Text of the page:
Engineers from New South Wales are combining their 3D-printing capabilities to produce vital personal protective equipment (PPE) for healthcare workers responding to the COVID-19 pandemic.
Researchers from the University of Wollongong (UOW)’s Translational Research Initiative for Cell Engineering and Printing (TRICEP), ARC Centre of Excellence for Electromaterials Science and UOW’s Makerspace worked together to design a face shield to protect medical workers.
Once the researchers determined exactly what was needed, they went through a few iterations of the shield to make sure it was practical, TRICEP Director Professor Gordon Wallace explained.
The shields have now been tested and approved for use in hospitals in the Illawarra region.
“We worked to get the design right for manufacturability, comfort and effective use in the health service, and now we are ramping up production,” Wallace said.
“At the same time, we needed to think about how we could make it in the shortest time period and use the least amount of material as possible.”
The initiative followed a call for help from Dr Bruce Ashford, who is leading Wollongong Hospital’s response to COVID-19.
“We floated the idea past the team at the University of Wollongong and TRICEP and sure enough they were able to help,” Ashford said.
“And we recognised pretty early on in the preparation phase for COVID-19 within the health service that face shields were a pretty critical part of PPE that was not going to be easily accessed for us.”
UOW Makerspace Manager Jessica Grozdanov said the initiative highlighted the importance of collaboration between researchers and medical institutions to solve challenges quickly.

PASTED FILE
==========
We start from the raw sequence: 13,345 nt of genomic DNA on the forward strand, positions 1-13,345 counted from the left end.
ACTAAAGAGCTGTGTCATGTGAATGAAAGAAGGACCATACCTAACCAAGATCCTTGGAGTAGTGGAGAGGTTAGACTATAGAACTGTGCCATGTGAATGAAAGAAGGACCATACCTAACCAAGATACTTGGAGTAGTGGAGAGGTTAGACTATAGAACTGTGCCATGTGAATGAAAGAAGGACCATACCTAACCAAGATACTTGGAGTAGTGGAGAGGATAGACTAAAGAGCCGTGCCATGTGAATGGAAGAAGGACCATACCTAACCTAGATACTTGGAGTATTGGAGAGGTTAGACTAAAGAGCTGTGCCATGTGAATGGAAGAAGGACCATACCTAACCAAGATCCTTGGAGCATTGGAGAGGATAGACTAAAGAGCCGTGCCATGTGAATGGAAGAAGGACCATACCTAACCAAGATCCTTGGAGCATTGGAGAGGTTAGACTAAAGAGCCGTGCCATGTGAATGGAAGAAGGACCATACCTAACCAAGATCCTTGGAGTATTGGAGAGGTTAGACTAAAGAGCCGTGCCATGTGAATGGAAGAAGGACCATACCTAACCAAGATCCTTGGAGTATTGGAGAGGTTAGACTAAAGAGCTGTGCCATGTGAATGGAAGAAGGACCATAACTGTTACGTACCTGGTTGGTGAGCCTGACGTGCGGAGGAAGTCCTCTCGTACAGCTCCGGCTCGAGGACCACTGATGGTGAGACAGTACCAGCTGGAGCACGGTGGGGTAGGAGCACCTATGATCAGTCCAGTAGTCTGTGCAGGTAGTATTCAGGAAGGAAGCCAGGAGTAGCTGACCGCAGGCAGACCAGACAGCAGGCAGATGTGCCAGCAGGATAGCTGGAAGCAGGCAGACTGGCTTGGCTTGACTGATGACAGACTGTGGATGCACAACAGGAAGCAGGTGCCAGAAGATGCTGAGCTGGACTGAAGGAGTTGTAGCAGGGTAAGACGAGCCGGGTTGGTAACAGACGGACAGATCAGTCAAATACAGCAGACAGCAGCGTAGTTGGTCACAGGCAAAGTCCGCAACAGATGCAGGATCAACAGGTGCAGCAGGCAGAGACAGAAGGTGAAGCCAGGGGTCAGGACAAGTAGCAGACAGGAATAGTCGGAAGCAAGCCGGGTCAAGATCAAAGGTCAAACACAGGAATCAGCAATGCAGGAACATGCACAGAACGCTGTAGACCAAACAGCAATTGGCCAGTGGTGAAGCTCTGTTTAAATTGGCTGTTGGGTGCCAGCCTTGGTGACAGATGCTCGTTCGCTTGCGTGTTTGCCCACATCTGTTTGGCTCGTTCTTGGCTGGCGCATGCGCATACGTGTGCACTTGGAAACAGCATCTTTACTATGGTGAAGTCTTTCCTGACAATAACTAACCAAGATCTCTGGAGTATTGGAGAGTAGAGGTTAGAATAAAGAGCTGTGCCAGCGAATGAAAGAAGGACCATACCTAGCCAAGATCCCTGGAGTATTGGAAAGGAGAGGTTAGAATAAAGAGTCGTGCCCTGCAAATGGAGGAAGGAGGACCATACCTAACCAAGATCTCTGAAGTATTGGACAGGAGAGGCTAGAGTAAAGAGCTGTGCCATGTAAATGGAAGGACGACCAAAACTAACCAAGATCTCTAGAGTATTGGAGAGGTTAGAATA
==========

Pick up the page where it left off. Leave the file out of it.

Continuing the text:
“Makerspaces and other innovative manufacturing initiatives are increasingly playing an important role in the response to crises, as we can respond quickly to a particular need and can offer innovative, local solutions in high-priority scenarios,” she said.Cam
Production of the shields began with 40 machines in an empty lecture theatre at UOW and quickly scaled to more than 100 machines, with the team expecting to be able to produce 2000 per day.
Local startup joins the effort
Wollongong-based startup Me3D is also helping with production.
What began as three uni friends tinkering in a garage became Me3D, a business with a mission to expand STEM education by creating and designing 3D printers for school children.
But with schools closed, Me3D co-founder and engineer Matthew Connelly said the business was able to join the production effort.
“We’ve had quite a lot of stock left over, so one of the things we are doing with it is taking it out of storage and manufacturing some critical PPE for our nurses and doctors,” Connelly said.
The team is also testing more sophisticated 3D-printing designs, including prototyping components for ventilators.
“The next challenge for us will be whatever challenge the local area health service brings to us, whether that is in the area of valves or splinters for ventilators or other components that they need,” Wallace said.
“We are looking at our capacity to do some of these more sophisticated things should that need arise … It has been amazing how people have come together so quickly. That spirit of collaboration across the health service and university is really enabling us to move forward very quickly.”